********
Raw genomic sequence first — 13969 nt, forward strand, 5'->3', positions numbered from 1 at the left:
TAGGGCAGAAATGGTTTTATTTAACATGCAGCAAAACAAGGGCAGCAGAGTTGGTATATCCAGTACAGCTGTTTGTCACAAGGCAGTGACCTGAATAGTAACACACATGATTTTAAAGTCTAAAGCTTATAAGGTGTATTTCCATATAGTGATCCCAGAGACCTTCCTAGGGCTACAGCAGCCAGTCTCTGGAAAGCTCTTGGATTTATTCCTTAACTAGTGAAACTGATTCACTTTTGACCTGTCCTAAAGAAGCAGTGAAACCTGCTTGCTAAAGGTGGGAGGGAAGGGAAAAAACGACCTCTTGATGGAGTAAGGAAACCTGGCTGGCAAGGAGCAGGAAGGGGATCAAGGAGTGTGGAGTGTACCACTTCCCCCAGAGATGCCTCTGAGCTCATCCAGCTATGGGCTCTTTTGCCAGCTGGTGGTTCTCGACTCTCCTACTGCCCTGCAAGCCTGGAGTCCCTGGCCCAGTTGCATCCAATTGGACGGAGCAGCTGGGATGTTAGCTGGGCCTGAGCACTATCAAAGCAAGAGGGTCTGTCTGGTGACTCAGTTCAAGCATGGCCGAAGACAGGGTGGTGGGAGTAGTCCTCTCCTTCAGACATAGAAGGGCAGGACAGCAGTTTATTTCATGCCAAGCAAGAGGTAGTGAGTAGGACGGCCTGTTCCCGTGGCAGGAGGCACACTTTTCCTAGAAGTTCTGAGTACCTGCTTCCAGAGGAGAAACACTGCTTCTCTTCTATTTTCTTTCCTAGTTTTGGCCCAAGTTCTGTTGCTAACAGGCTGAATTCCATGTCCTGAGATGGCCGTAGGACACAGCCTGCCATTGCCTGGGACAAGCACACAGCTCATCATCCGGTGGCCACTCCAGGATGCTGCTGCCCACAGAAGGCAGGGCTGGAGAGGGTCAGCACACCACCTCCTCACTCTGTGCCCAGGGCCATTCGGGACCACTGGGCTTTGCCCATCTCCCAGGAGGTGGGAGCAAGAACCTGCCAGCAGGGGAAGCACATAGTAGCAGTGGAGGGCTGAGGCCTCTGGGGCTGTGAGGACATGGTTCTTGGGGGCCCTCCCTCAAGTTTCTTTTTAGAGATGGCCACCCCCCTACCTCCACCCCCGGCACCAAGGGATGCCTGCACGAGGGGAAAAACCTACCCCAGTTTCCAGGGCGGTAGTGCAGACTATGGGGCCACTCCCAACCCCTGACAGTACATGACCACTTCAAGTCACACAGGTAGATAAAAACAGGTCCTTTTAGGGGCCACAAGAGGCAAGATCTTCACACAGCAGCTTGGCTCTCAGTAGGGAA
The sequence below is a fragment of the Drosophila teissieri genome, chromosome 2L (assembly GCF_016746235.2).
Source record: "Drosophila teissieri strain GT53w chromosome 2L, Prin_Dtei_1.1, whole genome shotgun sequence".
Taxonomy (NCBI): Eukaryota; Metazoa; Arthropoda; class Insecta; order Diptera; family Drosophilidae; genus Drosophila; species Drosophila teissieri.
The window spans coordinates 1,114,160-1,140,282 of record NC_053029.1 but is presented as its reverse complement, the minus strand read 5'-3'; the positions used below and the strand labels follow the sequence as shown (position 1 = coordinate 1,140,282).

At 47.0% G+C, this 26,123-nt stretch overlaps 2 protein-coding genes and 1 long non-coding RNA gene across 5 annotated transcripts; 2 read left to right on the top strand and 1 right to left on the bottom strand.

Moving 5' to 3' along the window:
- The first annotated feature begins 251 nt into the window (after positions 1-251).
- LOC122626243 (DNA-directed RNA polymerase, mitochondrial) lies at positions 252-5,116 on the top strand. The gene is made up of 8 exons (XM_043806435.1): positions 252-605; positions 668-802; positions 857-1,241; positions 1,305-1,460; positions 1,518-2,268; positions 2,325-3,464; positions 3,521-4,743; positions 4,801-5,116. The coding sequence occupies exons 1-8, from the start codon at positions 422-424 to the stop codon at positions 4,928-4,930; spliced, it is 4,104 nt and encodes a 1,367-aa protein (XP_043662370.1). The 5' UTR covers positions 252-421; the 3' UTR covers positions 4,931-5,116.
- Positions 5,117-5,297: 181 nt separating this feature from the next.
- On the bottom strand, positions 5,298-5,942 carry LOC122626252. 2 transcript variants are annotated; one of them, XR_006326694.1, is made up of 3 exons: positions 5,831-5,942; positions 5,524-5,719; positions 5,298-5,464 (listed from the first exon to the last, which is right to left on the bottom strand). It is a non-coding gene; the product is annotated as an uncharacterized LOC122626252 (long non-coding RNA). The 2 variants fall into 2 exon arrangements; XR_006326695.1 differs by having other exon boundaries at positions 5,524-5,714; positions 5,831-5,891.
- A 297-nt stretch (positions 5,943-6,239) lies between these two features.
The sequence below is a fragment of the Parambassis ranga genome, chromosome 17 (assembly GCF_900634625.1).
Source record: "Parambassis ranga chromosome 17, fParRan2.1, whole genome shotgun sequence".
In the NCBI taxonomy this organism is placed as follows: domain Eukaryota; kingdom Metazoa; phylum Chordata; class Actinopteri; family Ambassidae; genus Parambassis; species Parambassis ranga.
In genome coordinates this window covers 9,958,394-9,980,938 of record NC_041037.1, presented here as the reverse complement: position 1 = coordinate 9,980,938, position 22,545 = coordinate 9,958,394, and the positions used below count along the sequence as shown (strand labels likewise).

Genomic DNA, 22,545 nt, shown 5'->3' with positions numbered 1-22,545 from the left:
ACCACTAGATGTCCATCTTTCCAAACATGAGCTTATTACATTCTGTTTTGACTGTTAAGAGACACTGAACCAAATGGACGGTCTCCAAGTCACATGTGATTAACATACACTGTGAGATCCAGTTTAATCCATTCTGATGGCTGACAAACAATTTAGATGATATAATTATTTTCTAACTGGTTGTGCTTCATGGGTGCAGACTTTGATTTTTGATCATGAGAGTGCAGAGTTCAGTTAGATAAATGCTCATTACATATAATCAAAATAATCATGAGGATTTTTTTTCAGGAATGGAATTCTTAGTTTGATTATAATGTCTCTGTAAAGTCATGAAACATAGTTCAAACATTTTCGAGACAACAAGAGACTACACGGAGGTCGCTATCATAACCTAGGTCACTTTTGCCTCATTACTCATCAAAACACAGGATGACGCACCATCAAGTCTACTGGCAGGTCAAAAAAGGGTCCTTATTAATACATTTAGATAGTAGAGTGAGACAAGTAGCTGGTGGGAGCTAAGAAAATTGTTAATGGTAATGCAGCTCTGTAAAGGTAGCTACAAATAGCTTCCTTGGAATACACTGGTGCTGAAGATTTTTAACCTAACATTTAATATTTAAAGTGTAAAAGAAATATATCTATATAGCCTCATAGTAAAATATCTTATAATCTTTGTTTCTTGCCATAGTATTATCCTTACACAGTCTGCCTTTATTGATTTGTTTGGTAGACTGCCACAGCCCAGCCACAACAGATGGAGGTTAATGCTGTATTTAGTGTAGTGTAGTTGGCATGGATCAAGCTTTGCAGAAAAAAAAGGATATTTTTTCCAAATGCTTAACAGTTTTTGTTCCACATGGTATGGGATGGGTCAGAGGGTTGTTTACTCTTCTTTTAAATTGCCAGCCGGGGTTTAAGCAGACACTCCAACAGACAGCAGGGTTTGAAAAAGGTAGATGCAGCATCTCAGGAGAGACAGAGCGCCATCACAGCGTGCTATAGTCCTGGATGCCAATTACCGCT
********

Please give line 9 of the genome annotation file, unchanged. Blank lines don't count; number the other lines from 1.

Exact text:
- The first annotated feature begins 251 nt into the window (after positions 1-251).